Saturday, 14 February 2009

Theorists vs multi-muons

There has not been much talking recently about the CDF multi-muon anomaly. Unlike the PAMELA/ATIC cosmic-ray anomaly, the CDF one did not trigger a lot of theoretical activity. There is more than one reason for this shroud of silence. On one hand, even though it is possible to write an ad-hoc particle models that describe various characteristics of the multi-muon signal, it seems hopeless to fit that in a bigger picture. On the other hand, multiple members of the CDF collaboration refer to the multi-muon publication as "that crap" (when being polite), while those who signed it admit the fact with certain embarrassment. Besides, the main author of the analysis is, hmm, a controversial figure, which does not help either (to understand the context, see Tommaso's account of the superjets saga).

Nevertheless, there is always a possibility that the multi-muon anomaly signals genuine new physics rather than mice in the detector, and few theorists try their luck. Today there was a paper on arXiv that sheds some light on the possible production mechanism of the mysterious ghost particles. As explained earlier, the multi-muon signal can be a result of a pair of "ghost" scalar particles with the mass around 15 GeV cascade-decaying into four tau leptons each. But the question how these ghosts particles are produced in the first place was not addressed in the original publications. It turns out that a vialable possibility is to couple the ghost field $\phi$ to the Standard Model quarks q via higher-dimensional operators. The non-renormalizable dimension-5 operator:
$\frac{1}{\Lambda} (\bar q q) \phi^2$
provides a pretty good fit to the invariant mass distribution of the ghost muons, see the plot.
Dimension-six operators involving the ghost fields coupled to quarks or gluons are disfavored.

One can think of this dimension-5 operator as an effective interaction left after integrating out a heavier particle with renormalizable interactions (in analogy to the Fermi theory of weak interactions after integrating out the W boson). For example, what would do here is a heavy doublet field $H_q$ (but not the Higgs!) interacting with the quarks via $Q u H_q$ and with the ghost pair via $H \phi^2$. But there is a tension here. The cross-section for the ghost pair production is required to be very large for the particle physics standard: 200 picobarns or so. To match that, the scale $\Lambda$ suppressing the dimension-5 operator has to be as low as 200 GeV. In consequence, the integrated-out particle cannot be too heavy and there is a danger that it violates some of the known experimental bounds. In particular, it could generate other higher-dimension effective operators, like the four-quark operator $(q q)^2/\Lambda^2$ that would affect dijet distributions at the Tevatron. Surprisingly, unlike four-lepton operators that were extremely well constrained by LEP, there is no strong bounds in the literature on four-quark effective operators (except for the bound on $(Q \gamma_\mu Q)^2/2\Lambda^2$ which is $\Lambda > 700$ GeV, but that's not directly applicable here). Improving the bounds on four-quark operators could clarify the situation and, in fact, would be extremely interesting for many other applications.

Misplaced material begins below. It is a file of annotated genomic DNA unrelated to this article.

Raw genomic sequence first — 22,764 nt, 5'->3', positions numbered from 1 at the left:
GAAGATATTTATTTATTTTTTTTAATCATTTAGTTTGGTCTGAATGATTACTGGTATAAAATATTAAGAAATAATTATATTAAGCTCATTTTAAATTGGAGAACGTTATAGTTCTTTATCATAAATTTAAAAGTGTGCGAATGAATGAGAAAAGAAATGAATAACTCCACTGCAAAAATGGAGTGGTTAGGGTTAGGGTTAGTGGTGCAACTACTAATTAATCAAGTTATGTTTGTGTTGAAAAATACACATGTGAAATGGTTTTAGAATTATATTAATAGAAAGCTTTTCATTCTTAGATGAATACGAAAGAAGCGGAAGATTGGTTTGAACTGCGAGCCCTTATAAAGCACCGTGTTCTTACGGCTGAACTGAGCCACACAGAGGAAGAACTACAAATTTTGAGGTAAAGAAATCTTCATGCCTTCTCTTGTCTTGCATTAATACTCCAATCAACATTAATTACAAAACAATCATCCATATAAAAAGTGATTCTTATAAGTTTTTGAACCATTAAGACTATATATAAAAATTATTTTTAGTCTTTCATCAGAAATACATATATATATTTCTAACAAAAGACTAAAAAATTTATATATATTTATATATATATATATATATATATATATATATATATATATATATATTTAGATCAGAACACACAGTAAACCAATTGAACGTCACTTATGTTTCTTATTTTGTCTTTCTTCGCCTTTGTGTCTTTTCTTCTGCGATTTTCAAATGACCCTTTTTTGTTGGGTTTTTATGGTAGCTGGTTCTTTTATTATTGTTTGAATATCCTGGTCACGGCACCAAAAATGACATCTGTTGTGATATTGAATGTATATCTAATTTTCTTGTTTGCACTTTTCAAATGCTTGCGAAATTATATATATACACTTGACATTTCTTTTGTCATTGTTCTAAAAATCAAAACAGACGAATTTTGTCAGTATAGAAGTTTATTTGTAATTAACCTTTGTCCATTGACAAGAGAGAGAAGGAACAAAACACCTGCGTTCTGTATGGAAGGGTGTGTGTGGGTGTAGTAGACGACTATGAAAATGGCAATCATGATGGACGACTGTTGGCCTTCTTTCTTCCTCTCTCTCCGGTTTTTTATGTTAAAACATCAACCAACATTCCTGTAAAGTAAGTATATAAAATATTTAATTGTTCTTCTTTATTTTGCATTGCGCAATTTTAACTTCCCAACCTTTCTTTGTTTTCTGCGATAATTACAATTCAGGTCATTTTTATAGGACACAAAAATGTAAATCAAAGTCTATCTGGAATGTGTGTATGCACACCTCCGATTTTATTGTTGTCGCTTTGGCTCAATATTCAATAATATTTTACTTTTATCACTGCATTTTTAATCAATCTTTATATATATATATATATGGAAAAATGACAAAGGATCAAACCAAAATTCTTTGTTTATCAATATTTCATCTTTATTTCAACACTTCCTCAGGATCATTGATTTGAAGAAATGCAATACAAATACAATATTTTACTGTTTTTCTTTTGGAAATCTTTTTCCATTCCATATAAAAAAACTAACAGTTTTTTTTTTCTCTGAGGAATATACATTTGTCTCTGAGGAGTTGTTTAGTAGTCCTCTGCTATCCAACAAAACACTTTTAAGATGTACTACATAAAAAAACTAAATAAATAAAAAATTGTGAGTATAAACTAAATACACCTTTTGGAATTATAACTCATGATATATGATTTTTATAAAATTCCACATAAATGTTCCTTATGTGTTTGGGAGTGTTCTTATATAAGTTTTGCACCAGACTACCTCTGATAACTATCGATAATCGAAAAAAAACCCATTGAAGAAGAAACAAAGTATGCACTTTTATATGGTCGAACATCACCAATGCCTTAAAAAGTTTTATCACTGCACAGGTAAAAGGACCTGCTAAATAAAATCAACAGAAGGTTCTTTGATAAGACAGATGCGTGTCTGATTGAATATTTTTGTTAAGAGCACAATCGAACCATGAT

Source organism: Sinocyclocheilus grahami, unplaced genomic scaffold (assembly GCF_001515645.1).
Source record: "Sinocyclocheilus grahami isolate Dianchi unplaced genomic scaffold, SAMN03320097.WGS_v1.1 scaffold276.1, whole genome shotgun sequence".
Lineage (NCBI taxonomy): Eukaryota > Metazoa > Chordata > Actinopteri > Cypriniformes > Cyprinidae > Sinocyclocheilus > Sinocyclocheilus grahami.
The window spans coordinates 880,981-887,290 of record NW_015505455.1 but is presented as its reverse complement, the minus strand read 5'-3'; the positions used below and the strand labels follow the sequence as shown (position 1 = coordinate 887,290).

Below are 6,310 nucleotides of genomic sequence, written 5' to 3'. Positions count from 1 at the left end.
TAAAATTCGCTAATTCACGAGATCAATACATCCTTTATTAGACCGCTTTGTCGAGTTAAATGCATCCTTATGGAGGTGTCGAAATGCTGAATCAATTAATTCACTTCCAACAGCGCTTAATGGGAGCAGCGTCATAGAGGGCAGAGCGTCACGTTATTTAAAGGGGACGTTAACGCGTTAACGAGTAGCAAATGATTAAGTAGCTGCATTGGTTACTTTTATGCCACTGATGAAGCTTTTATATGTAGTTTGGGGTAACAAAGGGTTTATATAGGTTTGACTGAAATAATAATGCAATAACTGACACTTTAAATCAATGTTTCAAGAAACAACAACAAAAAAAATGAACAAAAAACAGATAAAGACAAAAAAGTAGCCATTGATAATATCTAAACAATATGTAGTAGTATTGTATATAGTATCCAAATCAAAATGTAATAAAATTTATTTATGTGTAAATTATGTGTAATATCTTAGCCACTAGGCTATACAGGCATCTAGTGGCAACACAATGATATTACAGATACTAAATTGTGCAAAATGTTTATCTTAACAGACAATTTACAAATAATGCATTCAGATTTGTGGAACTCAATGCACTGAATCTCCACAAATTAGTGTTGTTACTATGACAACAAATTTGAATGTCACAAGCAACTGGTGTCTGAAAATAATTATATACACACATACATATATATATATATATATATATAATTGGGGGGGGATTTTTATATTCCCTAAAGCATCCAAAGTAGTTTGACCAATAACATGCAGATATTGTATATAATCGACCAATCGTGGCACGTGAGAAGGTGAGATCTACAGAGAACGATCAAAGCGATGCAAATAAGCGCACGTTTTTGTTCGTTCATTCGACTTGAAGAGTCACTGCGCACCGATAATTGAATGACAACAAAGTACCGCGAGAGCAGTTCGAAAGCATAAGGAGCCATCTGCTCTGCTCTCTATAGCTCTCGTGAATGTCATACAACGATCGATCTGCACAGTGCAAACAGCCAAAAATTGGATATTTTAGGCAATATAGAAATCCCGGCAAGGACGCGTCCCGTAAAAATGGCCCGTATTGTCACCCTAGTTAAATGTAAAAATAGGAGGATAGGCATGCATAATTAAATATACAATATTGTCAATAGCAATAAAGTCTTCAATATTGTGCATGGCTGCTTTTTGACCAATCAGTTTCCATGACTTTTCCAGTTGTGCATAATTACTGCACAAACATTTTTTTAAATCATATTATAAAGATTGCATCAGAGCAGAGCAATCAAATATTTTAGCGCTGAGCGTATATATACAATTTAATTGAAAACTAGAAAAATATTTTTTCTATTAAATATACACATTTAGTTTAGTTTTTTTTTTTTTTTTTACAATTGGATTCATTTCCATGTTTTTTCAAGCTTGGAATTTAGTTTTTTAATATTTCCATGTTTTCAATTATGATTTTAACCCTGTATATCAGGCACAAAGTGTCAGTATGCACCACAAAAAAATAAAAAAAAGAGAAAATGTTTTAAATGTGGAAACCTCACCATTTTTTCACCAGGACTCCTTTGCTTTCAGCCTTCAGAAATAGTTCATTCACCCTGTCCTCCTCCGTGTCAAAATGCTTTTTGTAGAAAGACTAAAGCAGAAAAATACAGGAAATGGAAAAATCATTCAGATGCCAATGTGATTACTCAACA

Anonymous said...

As a CDF'er I think the common opinion is that the effect is very real - which has been verified by countless other experimenters - but that the new physics interpretation is premature at best and downright silly at worst. Comments like "that crap" are either referring to the written paper - which I would agree with - or are an emotional reaction based on the person performing the analysis.

I do agree that no theorist should be spending time on this though. It's an interesting experimental problem which happened to be noticed by a very polarizing person.

Anonymous2 said...

hi Anonymous, do you have a SM interpretation in terms of some detector effect?

Given that theorists are spending time on "LHC olympics", working on the muon anomaly at worst is a "CDF olympics".

Anonymous said...

Underestimating hadronic punch-through.